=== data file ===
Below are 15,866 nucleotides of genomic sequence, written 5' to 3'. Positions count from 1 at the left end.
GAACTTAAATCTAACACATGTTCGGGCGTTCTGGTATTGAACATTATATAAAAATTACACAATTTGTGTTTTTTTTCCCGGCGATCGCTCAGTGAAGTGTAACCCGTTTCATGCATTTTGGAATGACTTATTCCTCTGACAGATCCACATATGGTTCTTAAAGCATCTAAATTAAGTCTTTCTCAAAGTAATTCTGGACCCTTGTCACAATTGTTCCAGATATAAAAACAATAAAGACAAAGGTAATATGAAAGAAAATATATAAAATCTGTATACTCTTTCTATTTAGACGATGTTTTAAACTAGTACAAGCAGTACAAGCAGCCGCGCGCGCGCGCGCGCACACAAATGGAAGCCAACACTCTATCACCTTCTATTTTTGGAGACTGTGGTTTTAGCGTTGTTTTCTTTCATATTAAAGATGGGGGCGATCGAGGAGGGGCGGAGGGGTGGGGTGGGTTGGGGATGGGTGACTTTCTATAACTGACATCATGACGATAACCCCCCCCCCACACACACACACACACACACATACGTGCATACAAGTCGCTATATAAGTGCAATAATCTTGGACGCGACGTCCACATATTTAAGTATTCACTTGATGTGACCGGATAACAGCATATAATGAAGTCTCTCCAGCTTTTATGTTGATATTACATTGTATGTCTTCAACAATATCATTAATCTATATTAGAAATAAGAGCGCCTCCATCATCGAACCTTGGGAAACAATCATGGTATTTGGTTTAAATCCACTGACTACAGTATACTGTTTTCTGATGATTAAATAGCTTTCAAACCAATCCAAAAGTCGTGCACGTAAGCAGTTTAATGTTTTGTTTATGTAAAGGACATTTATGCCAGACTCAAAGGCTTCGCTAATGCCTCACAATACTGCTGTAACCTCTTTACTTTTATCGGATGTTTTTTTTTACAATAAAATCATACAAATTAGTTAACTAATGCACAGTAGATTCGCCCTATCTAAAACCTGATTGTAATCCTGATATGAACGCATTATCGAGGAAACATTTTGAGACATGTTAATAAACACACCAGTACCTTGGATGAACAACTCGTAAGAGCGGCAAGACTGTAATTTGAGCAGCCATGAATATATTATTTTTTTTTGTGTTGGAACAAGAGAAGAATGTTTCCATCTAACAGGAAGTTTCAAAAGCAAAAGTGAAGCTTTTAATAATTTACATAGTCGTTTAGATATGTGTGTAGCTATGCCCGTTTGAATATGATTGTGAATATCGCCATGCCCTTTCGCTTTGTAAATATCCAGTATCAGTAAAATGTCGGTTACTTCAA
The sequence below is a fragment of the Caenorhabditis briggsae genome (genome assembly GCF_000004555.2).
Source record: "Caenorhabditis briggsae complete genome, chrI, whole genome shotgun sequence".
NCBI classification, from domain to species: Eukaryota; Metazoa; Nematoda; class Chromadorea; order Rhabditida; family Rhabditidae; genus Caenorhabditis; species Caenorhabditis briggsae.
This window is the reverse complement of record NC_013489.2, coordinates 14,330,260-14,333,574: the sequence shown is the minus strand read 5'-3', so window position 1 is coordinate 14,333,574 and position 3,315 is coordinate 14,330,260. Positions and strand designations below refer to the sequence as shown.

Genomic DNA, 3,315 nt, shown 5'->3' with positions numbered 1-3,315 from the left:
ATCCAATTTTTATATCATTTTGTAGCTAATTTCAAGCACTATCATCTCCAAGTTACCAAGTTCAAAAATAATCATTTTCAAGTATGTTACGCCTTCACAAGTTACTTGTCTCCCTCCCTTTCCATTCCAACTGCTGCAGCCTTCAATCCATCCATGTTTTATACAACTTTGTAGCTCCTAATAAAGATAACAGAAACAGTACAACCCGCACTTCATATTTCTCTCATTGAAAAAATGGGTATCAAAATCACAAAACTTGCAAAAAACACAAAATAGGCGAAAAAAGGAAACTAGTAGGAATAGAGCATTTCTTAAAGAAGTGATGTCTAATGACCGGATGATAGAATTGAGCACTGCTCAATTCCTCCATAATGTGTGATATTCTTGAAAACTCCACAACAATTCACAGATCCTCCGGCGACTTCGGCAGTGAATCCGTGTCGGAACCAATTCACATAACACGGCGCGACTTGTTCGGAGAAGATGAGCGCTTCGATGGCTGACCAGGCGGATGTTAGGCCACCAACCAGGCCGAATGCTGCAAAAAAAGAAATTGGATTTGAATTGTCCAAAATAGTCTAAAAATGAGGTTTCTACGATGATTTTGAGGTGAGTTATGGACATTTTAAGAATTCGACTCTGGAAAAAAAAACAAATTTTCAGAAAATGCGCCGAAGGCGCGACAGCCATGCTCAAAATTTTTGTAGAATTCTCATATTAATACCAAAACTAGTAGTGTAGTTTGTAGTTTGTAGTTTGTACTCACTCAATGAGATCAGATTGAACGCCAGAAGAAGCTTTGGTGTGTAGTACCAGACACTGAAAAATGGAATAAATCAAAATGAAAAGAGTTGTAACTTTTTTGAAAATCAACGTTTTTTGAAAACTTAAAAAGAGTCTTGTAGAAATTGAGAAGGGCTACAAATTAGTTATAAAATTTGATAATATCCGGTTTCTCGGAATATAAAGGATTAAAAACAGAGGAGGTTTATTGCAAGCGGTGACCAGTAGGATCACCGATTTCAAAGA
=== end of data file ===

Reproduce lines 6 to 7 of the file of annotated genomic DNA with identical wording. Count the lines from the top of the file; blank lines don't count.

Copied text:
This window is the reverse complement of record NC_013489.2, coordinates 14,330,260-14,333,574: the sequence shown is the minus strand read 5'-3', so window position 1 is coordinate 14,333,574 and position 3,315 is coordinate 14,330,260. Positions and strand designations below refer to the sequence as shown.

Genomic DNA, 3,315 nt, shown 5'->3' with positions numbered 1-3,315 from the left: